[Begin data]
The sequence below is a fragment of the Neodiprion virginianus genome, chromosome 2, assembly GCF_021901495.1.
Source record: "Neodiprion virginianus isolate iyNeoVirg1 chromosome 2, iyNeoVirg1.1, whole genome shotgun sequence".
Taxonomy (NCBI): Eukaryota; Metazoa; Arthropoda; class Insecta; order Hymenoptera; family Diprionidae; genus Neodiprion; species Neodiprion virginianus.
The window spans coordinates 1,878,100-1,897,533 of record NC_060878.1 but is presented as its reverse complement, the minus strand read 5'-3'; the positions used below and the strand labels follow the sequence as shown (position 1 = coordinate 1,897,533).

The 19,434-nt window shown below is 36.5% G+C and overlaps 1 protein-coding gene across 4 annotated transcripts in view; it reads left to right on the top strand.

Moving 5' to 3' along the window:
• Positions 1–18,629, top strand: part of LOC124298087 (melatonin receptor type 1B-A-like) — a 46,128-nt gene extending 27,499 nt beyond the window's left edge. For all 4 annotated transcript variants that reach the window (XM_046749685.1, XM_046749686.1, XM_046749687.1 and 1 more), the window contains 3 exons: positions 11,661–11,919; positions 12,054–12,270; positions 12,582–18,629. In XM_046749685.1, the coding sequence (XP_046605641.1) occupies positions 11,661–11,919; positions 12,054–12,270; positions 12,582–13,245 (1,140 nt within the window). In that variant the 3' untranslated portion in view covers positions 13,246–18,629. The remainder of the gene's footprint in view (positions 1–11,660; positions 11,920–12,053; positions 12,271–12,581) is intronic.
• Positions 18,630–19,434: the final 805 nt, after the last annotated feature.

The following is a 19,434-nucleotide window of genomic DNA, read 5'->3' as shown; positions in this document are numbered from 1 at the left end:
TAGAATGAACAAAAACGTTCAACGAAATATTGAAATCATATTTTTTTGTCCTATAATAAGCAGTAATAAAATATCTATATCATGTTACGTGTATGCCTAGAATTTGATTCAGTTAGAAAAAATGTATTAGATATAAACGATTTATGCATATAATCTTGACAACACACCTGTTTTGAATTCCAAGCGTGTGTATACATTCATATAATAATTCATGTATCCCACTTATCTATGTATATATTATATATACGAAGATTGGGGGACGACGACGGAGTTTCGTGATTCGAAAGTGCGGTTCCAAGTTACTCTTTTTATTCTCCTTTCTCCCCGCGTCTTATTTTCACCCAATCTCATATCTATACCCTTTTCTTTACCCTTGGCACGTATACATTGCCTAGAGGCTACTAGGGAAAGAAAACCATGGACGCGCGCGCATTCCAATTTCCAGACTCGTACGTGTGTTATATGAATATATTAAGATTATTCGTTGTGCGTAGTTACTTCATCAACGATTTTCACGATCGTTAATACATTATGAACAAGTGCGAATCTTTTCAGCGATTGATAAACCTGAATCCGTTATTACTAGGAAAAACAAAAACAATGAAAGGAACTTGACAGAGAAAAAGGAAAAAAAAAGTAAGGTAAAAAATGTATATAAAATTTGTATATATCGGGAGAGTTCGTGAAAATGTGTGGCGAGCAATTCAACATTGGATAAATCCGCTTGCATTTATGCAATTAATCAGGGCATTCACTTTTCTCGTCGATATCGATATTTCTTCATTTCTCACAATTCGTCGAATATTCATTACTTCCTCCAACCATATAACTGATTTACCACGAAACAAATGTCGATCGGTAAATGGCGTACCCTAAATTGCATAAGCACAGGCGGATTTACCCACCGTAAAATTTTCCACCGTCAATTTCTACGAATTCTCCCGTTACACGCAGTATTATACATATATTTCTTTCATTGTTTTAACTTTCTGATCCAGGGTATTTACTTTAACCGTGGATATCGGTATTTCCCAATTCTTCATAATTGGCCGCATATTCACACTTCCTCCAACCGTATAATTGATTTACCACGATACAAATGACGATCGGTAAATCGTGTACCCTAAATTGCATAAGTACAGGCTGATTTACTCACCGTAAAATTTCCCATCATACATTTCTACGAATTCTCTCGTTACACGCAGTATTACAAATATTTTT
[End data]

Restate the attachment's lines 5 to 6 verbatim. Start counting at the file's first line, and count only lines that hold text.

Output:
The 19,434-nt window shown below is 36.5% G+C and overlaps 1 protein-coding gene across 4 annotated transcripts in view; it reads left to right on the top strand.

Moving 5' to 3' along the window: